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Posts by DESuserIGN

While most of what you say is right on, it's deceptive to say that the TIFF file is not compressed since  a huge amount of the RAW image data gets interpolated and tossed out during the post processing of the TIFF. Ironically an uncompressed TIFF file is usually larger than a RAW file since it has uncompressed RGB values (no alpha unless you add it later) for every pixel while the RAW file has only one value for each pixel (sensor cell.)   TIFF: each pixel has 8 bitsof...
• All cameras 'shoot' RAW. They just don't all output RAW files. (which is why many cameras have been hacked to output RAW files.) • Compression has nothing to do with RAW or not RAW. If all the original sensor information is preserved, untouched, compressed or not, it is RAW data by definition. • Enhancement of any kind that irretrievably changes the RAW data makes it not RAW.
I'm a product designer, not a graphic designer. Not really a common design term though. Only people instructed in photography seem to know the term. But I'm also a terrible speller. I like photography though, so I should know better. I know it's a Japanese word and blow the spelling (maybe it should really be spelled  "Boka" as it is in Japanese?)  
  Not to be a noodge, but the very first words of your post, "proof reading" are properly written as one word. Otherwise, I agree with you . . .   It's just funny how it always seems to work work out that way on proofreading complaint posts.   ;-)
 It is in fact a very dense sensor and not up sampled as one might have assumed.   Amazingly the whole darn lens (not just a snigle element) is moved to correct hand movement as sensed by gyros. It's pretty cool. I was also surprised.
  Yeah, Nokia is doing some interesting things with the camera. I applaud them in that I often wish I could have a bit more control over Apple's cameras. Although most people probably don't care, its good to see Nokia doing some interesting touch screen UI work for camera controls. (It seems nobody else in the space is doing it.)   BTW, the problem small sensors is too much DOF (no Boka!) not a lack of it. But I assume this is what you meant. :-)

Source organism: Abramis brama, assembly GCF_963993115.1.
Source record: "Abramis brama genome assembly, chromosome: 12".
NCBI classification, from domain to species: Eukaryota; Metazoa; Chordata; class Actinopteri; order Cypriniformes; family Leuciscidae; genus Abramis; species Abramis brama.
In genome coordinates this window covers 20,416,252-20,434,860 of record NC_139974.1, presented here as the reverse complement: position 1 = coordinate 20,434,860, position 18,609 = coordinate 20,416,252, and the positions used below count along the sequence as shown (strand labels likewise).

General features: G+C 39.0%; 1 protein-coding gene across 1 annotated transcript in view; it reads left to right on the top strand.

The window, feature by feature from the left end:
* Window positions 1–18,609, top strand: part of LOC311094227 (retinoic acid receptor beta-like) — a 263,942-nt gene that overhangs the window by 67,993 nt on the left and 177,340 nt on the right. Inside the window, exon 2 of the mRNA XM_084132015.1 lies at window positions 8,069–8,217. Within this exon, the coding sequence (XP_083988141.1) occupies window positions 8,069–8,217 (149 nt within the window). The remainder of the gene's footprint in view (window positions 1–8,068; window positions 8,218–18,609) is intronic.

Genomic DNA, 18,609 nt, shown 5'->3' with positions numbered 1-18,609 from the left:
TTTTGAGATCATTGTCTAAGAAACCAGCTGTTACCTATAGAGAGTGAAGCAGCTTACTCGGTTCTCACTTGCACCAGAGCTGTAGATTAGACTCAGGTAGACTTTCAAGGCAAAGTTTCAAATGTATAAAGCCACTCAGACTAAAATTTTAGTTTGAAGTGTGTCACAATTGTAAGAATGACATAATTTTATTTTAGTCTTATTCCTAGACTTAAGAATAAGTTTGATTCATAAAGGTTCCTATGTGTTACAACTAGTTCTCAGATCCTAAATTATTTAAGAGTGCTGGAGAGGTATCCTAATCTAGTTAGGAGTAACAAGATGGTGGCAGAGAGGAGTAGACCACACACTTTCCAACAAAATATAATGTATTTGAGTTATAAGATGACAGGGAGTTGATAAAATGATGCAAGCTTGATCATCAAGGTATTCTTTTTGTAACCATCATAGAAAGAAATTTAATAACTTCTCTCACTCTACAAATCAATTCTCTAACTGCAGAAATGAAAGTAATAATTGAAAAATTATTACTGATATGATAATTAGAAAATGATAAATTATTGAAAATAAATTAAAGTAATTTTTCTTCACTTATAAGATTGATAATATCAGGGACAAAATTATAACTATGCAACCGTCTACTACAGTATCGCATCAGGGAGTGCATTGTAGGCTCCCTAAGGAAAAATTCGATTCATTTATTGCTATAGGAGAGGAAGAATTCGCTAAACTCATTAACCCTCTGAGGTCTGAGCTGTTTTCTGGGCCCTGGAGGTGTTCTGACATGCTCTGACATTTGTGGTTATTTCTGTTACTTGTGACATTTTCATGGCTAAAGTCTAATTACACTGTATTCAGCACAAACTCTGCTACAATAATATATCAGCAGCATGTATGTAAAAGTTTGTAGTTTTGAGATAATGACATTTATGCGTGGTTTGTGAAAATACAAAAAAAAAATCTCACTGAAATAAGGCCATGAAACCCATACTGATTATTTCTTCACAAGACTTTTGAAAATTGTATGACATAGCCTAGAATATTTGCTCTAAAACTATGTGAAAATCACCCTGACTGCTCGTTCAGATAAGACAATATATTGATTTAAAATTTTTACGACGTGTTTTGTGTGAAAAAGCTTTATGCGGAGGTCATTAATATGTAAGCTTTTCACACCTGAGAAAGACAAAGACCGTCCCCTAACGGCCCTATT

One might look at Nokia's oversampling and and Apple's HDR approaches as two somewhat diverging methods of moving toward the same goal. The oversampling strategy pursues dense spacial sampling while HDR pursues dense exposure sampling. Both record extra information in order to produce images with better signal to noise ratios.
  Hate to break it to you but "it"  hasn't been "a cellphone" for many years now. What people are buying now, despite refering to it as a "smartphone," is actually a "pocketable, networked supercomputer with a variety of environmental sensors," including GPS, camera, compass, gyros, etc. And they are buying them to meet highly individualized needs of all kinds (they don't limit themselves to your imagination.)
Perhaps Johnson burned some bridges (I don't know) and he left with a bit of a cloud over his head. Yes JC Penny din't work out (but frankly I never thought the fit was good—a company like Target would have been better in my mind.) but the fact is he was great for Apple and still could be (if he's willing, which I also have no idea about.)   Other people have left Apple in unfavorable circumstances, had some mixed results elsewhere, and then found success back at...
Someone they trust, who is proven, has experience, understands the culture of Apple but is strong enough to build on it . . . . . . seems to me Apple should be courting Ron Johnson to return (which I have thought ever since he left JC Penny.) Seriously.
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